Cloves for Toothache: Mother Nature’s Tooth Pain Relief

Whole cloves on a wooden ladle

For centuries traditional Indian and Asian medicine has made use of cloves and clove oil to treat a variety of dental ailments, including cloves for toothache. History saw the arrival of the fragrant little buds in Europe in the fourth century. But it wasn’t until the seventh and eighth centuries that clove’s additional uses—ranging from food preservation to aiding in localized pain relief—became in fashion.

Cloves were also used as natural breath fresheners. It’s documented that a Chinese leader in the Han Dynasty from the third century B.C. required all guests to chew on cloves before addressing him.

Cloves are made from the dried flower buds of a tree in the myrtle family, Syzygium aromaticum. They are rich and potent in flavor. The name clove originates from the French word “clou,” which means nail.

Today most of the world’s cloves are found in Madagascar, Sri Lanka, and Indonesia, although they are also readily and easily available at your local grocery store. Cloves are traditionally used in spiced chai drinks or baked into gingerbread cookies or other cakes. But their medicinal uses for oral health are even more celebrated. These sweet, savory morsels are infused with a powerful numbing agent that can be used to help you treat your tooth pain, naturally.

Cloves for Toothache: A Natural Remedy

For centuries people have been treating toothaches with cloves because of their active ingredient eugenol. Eugenol has both antiseptic and anesthetic properties and provides a natural numbing sensation when applied to the gums or affected tooth. This antiseptic can fight the germs causing an infection, and eugenol also acts as an anesthetic in that it provides temporary relief by numbing the painful area.

A powerful anti-inflammatory, eugenol is believed to work just as well as many drugstore numbing agents but without the risky side effects. In fact, a study in the Journal of Dentistry found that administering cloves as clove oil or clove gel and Benzocaine, a popular over-the-counter tooth pain medication, provided the same amount of noticeable pain relief when tested against a placebo. Clove oil may also relieve the pain of dry socket, a potential complication of tooth extraction.

Young mothers have even used a little clove essential oil on a teething baby’s gums or a child’s mouth to relieve the pain of teething.

Note: Please consult with your pediatrician or other health care professional before using any essential oils on your baby or child.

Cloves for Other Gum/Tooth Health

While cloves for a painful tooth are an excellent alternative in a pinch when you’re experiencing discomfort and on your way to the dentist, they can also be a unique way to stave off and prevent any other dental maladies.

Cloves contain natural antioxidants that are helpful in preventing effects of free radicals in the body and, in this case, to the teeth. Incorporating cloves into your regular dental routine could prove beneficial.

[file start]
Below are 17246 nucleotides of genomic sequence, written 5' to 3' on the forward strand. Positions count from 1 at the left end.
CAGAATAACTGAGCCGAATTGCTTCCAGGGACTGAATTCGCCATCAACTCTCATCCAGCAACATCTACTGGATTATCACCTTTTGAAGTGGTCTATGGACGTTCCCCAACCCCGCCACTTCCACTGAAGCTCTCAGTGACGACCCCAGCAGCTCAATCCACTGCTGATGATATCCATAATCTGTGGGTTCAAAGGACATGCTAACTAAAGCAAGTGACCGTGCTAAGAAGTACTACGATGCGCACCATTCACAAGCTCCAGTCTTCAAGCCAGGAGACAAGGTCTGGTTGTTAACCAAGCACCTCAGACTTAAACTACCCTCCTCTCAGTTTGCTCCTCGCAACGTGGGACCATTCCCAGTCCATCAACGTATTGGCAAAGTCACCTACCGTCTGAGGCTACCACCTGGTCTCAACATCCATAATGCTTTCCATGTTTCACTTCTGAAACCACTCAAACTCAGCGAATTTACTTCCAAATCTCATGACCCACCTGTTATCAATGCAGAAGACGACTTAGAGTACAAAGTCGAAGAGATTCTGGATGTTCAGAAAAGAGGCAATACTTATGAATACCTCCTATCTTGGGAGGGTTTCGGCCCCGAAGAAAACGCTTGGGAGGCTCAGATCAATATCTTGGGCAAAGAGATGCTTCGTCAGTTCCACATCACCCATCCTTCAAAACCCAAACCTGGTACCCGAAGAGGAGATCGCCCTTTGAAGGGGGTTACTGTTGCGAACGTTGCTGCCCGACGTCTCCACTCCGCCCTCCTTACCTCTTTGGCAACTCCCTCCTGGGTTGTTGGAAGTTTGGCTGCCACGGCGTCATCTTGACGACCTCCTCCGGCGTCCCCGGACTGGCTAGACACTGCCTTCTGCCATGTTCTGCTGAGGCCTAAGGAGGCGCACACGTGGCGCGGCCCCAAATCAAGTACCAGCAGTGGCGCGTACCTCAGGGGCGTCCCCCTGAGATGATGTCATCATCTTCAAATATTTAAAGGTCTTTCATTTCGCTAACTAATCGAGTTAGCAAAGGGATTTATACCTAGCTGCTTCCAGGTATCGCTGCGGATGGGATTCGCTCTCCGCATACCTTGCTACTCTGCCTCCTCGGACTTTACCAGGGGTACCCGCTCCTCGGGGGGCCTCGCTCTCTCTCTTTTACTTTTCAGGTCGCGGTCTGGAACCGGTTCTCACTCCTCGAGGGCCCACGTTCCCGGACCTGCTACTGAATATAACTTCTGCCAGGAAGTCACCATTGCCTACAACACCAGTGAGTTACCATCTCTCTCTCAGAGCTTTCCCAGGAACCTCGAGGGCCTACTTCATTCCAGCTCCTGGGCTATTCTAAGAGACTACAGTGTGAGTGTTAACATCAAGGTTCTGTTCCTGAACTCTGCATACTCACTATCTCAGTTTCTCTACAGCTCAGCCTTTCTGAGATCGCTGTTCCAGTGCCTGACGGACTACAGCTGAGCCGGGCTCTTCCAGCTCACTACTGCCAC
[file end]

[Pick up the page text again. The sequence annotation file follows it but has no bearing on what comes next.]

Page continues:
Cloves are also natural teeth whiteners. Applying clove essential oil to your teeth after brushing has the potential to whiten your teeth. In fact some traditional Chinese toothpastes that contain cloves have been shown to both naturally whiten teeth and prevent cavities and plaque buildup. You could also include a few drops of clove oil to a homemade mouthwash to gain all the oral health benefits.

Cloves have several other health benefits, including being able to regulate blood sugar, and they may even serve as a preventative aid to those with type 2 diabetes.

Calm a Toothache with Clove

How to Provide Pain Relief to Your Gums with Cloves

You can find tooth pain relief with the help of cloves with any of these three home remedies:

  1. Whole cloves: Rinse your mouth with warm salt water. Carefully hold a few cloves as close to the aching tooth as possible. As the cloves begin to soften, gently chew to release the natural eugenol within the cloves to the affected area.
  2. Powdered or ground cloves: You can grind your own cloves with a mortar and pestle by gently pressing them into the pestle. You can also purchase clove powder at your local grocery or health food store. Rinse your mouth with warm salt water. Apply a bit of the ground cloves to the area between your cheek and the gum of the affected tooth. Your saliva will activate the eugenol, and the numbing sensation will take place.
  3.  Clove oil compress: If you’re in extreme pain from your toothache, a clove compress is a quick and effective form of relief. Mix 3 to 4 drops of oil of clove with a 1/2 teaspoon of a carrier oil (like olive oil or fractionated coconut oil). Soak a cotton ball or cotton swab in the liquid and gently apply to the affected tooth.

While cloves are an excellent and natural alternative to many over-the-counter pain management agents, they are not a replacement for dental treatment. Please consult with a dentist or hygienist regarding any tooth pain as it could be a sign of something more severe.

Please be advised: cloves are a highly potent herbal supplement that is safe for human consumption; however, when ingested consistently in large quantities, cloves may cause liver and respiratory problems.

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